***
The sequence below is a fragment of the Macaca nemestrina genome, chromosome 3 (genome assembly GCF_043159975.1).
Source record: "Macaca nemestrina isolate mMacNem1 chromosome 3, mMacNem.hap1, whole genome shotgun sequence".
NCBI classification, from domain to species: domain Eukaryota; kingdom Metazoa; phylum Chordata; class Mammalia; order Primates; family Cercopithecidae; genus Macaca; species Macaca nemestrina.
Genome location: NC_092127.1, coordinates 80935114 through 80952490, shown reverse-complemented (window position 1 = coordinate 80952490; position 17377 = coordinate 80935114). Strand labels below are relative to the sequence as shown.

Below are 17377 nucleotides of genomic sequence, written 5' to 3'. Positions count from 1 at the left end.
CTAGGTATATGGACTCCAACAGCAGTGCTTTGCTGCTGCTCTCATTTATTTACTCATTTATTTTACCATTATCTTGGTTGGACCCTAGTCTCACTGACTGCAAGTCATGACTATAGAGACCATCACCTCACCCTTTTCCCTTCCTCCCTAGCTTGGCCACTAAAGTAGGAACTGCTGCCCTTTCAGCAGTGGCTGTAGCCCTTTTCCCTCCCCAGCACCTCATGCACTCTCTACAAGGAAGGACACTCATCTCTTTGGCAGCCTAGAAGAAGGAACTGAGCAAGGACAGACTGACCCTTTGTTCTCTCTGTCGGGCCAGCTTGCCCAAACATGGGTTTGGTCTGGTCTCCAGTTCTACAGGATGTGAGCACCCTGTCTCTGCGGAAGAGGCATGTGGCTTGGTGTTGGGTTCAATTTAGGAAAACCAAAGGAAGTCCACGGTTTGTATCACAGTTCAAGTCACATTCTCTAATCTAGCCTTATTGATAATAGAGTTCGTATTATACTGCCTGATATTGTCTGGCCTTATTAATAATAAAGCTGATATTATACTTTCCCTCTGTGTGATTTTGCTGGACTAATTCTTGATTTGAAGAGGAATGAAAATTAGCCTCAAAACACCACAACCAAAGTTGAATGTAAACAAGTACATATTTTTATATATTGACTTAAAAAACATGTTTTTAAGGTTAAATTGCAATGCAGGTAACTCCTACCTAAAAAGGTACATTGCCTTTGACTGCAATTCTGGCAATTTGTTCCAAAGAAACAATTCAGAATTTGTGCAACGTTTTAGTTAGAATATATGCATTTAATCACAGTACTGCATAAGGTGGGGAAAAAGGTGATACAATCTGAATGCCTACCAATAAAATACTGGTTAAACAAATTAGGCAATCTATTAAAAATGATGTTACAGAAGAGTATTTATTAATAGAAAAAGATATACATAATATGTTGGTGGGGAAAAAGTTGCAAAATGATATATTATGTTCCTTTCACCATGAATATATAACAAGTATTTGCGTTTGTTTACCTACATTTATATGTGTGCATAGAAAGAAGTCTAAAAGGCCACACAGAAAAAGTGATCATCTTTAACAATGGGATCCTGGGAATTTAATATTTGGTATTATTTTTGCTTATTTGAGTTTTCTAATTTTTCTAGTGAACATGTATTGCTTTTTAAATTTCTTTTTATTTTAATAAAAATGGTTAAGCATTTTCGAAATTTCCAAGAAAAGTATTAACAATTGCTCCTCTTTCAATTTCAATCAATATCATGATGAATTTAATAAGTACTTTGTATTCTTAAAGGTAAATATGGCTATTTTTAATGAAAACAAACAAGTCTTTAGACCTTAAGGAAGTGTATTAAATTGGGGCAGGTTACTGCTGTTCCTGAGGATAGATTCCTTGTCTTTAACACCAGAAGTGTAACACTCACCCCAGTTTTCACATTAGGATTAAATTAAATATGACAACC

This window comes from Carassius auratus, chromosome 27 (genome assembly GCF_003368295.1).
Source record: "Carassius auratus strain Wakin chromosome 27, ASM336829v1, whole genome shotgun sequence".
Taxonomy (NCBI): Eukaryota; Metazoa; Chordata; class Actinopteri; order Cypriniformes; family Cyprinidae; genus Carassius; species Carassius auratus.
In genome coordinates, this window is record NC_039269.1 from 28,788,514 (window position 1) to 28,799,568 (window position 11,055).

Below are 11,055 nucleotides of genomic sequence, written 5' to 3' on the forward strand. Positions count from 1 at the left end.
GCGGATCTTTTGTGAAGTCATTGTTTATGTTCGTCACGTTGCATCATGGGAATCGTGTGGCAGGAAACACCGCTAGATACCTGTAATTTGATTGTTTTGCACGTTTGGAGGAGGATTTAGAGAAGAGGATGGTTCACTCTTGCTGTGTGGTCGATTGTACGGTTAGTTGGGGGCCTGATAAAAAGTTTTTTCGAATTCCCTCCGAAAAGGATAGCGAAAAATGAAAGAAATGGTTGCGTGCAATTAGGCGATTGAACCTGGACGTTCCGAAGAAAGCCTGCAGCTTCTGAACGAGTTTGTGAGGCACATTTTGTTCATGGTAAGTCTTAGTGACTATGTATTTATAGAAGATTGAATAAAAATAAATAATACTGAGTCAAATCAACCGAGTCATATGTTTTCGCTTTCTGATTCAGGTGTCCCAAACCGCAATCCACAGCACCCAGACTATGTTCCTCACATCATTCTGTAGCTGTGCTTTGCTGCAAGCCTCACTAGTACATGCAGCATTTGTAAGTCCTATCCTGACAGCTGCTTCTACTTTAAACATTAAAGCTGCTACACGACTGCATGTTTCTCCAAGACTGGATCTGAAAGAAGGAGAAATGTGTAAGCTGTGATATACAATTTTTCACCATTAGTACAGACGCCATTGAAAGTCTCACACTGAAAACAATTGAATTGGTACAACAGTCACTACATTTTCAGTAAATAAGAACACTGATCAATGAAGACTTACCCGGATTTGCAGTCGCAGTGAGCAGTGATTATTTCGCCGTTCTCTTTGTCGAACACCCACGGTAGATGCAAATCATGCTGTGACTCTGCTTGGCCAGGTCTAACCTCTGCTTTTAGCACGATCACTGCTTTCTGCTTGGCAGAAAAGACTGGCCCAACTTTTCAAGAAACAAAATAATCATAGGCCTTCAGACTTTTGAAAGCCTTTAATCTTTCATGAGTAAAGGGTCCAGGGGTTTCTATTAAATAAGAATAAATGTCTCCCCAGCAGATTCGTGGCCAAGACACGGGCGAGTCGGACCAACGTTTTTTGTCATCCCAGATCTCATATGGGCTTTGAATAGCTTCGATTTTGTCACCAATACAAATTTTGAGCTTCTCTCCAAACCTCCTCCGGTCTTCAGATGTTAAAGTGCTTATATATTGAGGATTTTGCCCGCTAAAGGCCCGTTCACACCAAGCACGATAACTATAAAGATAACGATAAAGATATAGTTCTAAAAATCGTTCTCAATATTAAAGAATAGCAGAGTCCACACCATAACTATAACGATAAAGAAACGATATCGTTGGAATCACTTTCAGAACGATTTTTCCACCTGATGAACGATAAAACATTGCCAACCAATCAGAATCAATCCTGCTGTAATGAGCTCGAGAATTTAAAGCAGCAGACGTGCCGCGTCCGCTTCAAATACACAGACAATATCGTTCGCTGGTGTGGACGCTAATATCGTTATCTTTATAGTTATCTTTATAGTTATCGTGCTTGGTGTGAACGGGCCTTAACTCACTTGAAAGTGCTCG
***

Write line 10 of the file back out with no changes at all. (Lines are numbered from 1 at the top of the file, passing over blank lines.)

In genome coordinates, this window is record NC_039269.1 from 28,788,514 (window position 1) to 28,799,568 (window position 11,055).